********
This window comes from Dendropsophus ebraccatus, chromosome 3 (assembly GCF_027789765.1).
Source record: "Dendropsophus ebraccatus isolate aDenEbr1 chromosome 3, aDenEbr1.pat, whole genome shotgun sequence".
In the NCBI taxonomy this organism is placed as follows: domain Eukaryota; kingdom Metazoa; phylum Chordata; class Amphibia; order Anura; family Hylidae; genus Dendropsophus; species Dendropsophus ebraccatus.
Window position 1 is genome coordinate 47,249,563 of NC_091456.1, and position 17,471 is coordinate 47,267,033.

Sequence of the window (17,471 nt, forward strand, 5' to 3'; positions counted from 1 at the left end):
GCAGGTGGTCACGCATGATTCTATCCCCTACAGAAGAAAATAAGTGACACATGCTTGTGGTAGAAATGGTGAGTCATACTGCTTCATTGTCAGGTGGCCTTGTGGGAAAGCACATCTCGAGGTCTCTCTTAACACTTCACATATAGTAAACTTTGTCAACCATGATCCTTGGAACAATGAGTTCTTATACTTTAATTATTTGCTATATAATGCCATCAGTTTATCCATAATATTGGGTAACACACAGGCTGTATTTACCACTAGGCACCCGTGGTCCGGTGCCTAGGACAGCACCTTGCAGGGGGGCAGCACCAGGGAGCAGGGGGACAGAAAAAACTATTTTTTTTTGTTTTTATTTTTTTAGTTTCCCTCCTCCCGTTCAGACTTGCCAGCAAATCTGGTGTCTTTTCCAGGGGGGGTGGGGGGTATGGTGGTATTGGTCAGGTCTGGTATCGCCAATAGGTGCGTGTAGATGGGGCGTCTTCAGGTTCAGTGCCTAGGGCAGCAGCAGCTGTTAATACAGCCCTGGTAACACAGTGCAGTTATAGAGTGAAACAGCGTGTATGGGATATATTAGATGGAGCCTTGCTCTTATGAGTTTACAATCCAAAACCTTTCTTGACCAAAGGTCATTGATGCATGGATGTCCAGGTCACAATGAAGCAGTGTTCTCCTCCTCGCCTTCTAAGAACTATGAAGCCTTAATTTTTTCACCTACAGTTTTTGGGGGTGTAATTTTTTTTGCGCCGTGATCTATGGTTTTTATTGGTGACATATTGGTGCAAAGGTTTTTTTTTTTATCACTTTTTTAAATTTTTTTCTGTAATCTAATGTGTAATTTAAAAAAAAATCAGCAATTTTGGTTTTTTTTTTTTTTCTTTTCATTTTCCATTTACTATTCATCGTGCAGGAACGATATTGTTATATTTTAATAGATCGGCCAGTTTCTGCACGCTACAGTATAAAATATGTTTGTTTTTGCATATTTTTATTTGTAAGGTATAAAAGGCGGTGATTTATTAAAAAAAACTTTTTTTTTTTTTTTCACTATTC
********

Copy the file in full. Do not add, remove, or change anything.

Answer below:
This window comes from Dendropsophus ebraccatus, chromosome 3 (assembly GCF_027789765.1).
Source record: "Dendropsophus ebraccatus isolate aDenEbr1 chromosome 3, aDenEbr1.pat, whole genome shotgun sequence".
In the NCBI taxonomy this organism is placed as follows: domain Eukaryota; kingdom Metazoa; phylum Chordata; class Amphibia; order Anura; family Hylidae; genus Dendropsophus; species Dendropsophus ebraccatus.
Window position 1 is genome coordinate 47,249,563 of NC_091456.1, and position 17,471 is coordinate 47,267,033.

Sequence of the window (17,471 nt, forward strand, 5' to 3'; positions counted from 1 at the left end):
GCAGGTGGTCACGCATGATTCTATCCCCTACAGAAGAAAATAAGTGACACATGCTTGTGGTAGAAATGGTGAGTCATACTGCTTCATTGTCAGGTGGCCTTGTGGGAAAGCACATCTCGAGGTCTCTCTTAACACTTCACATATAGTAAACTTTGTCAACCATGATCCTTGGAACAATGAGTTCTTATACTTTAATTATTTGCTATATAATGCCATCAGTTTATCCATAATATTGGGTAACACACAGGCTGTATTTACCACTAGGCACCCGTGGTCCGGTGCCTAGGACAGCACCTTGCAGGGGGGCAGCACCAGGGAGCAGGGGGACAGAAAAAACTATTTTTTTTTGTTTTTATTTTTTTAGTTTCCCTCCTCCCGTTCAGACTTGCCAGCAAATCTGGTGTCTTTTCCAGGGGGGGTGGGGGGTATGGTGGTATTGGTCAGGTCTGGTATCGCCAATAGGTGCGTGTAGATGGGGCGTCTTCAGGTTCAGTGCCTAGGGCAGCAGCAGCTGTTAATACAGCCCTGGTAACACAGTGCAGTTATAGAGTGAAACAGCGTGTATGGGATATATTAGATGGAGCCTTGCTCTTATGAGTTTACAATCCAAAACCTTTCTTGACCAAAGGTCATTGATGCATGGATGTCCAGGTCACAATGAAGCAGTGTTCTCCTCCTCGCCTTCTAAGAACTATGAAGCCTTAATTTTTTCACCTACAGTTTTTGGGGGTGTAATTTTTTTTGCGCCGTGATCTATGGTTTTTATTGGTGACATATTGGTGCAAAGGTTTTTTTTTTTATCACTTTTTTAAATTTTTTTCTGTAATCTAATGTGTAATTTAAAAAAAAATCAGCAATTTTGGTTTTTTTTTTTTTTCTTTTCATTTTCCATTTACTATTCATCGTGCAGGAACGATATTGTTATATTTTAATAGATCGGCCAGTTTCTGCACGCTACAGTATAAAATATGTTTGTTTTTGCATATTTTTATTTGTAAGGTATAAAAGGCGGTGATTTATTAAAAAAAACTTTTTTTTTTTTTTTCACTATTC